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The Woodland Collections contain a wide variety of plants native to the many and varied woodland communities of the world.

The Deciduous Woodland

This area is home to many species of trees and shrubs that lose their leaves when the weather cools in autumn, then leaf out again in the warmth of spring. The annual cycle of spring and summer growth alternating with winter dormancy is characteristic of these species. Deciduous woodlands are commonly found in eastern North America, western and central Europe, and eastern Asia. Our collection includes species from all over the world, many of which have leaves and flowers that display vivid colors in the fall, spring and summer months. A diverse collection of both perennials and bulb species that are adapted to deciduous communities create a colorful understory within this woodland.

ConifersThe Conifer Collection

The Conifer Collection contains coniferous (“cone-bearing”) species from around the world. These forests primarily exist in the Northern Hemisphere, however Araucaria is a unique genus of conifers native to the Southern Hemisphere. This collection contains specimens of these as well as a number of pine, cedar, juniper and cypress species. The climatic distribution of conifers is extremely diverse and can include tropical, temperate, arid, and extremely cold and harsh environments. Most of the species are evergreen, and many are characterized by needle-like leaves.

The Ficus Grove

Ficus or “Fig” trees are found in the warmer climates of the world. They are often associated with the tropics and tropical rainforests, however some species can survive in more arid habitats. Ficus trees are well—known for their tasty fruit, however only a few species produce figs that are edible. This collection contains a number of species from different regions of the world, including the celebrated Bo tree (Ficus religiosa), and Ficus benghlaensis, the species known for its extensive aerial root system.


A variety of colorful subtropical trees and shrubs live on this hill, including a small but unique collection of cycads. Subtropical species from Africa, Australia, and South America exhibit the diversity of world vegetation represented within this Arboretum. The hilltop also offers a vista of the lake and surrounding area.

GymnoconeThe Primitive Plants Garden

The plants within this section were abundant during the Jurassic period—approximately 300 million years ago. Our specimens include dawn redwoods, cycads, ginkgoes and magnolia relatives. Magnolias are considered to be one of the most primitive of true flowering plants.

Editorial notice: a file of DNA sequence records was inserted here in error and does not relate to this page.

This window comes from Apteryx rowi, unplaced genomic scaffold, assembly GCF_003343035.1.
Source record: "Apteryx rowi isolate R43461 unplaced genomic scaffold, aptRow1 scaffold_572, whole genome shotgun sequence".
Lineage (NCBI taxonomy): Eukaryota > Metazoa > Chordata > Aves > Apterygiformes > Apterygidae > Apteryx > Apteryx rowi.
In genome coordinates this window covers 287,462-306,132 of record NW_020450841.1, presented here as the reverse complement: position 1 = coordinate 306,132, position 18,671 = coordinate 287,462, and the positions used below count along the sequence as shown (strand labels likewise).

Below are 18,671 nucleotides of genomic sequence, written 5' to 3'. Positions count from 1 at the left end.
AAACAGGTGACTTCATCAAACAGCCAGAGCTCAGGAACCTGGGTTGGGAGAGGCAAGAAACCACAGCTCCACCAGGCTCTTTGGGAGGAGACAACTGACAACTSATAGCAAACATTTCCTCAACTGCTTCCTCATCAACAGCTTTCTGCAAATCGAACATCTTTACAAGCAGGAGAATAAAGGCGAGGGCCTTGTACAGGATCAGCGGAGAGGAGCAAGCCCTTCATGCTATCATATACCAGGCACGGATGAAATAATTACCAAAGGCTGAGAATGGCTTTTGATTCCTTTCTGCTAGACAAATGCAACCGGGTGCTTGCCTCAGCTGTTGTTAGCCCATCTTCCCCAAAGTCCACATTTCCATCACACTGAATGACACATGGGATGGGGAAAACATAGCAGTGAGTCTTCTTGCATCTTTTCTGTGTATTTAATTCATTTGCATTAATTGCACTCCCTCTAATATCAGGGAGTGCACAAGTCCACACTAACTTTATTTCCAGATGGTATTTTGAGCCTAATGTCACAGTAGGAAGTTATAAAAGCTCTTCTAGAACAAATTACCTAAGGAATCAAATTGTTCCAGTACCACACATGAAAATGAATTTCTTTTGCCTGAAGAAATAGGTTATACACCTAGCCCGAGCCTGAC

TreeThe Rainforest

This collection primarily consists of subtropical specimens, with a small number of truly tropical species. True tropical “rainforest” vegetation requires a greenhouse environment to survive within Southern California’s dry climate. The trees, epiphytes, and shade-loving understory within this collection resemble the layered vegetation pattern characteristic of tropical forests. Epiphytes are plants that grow on the surface of other plants (commonly trees) for support.

The Redwood Grove

This stand of Coast Redwoods (Sequoia sempervirens) forms the southern edge of the conifer collection. These redwoods also naturally mark the southern limit of the coastal coniferous forests in California. They are the oldest and largest of the coastal tree species, and require coastal fogs to thrive. An understory of common native California species provides subtle color in this shady grove.

The Subtropical Garden

This new section is split up into a number of geographical sections representing their subtropical plants. When walking through this garden you will see plant species from Central and South America, Mexico, Asia, New Zealand and Australia, Africa and Madagascar and a selection of Island plants from Hawaii, Mauritius, Socotra, Reunion and the Canary Islands. Many of these plants grow here successfully with the addition of summer irrigation.

Woodlands map

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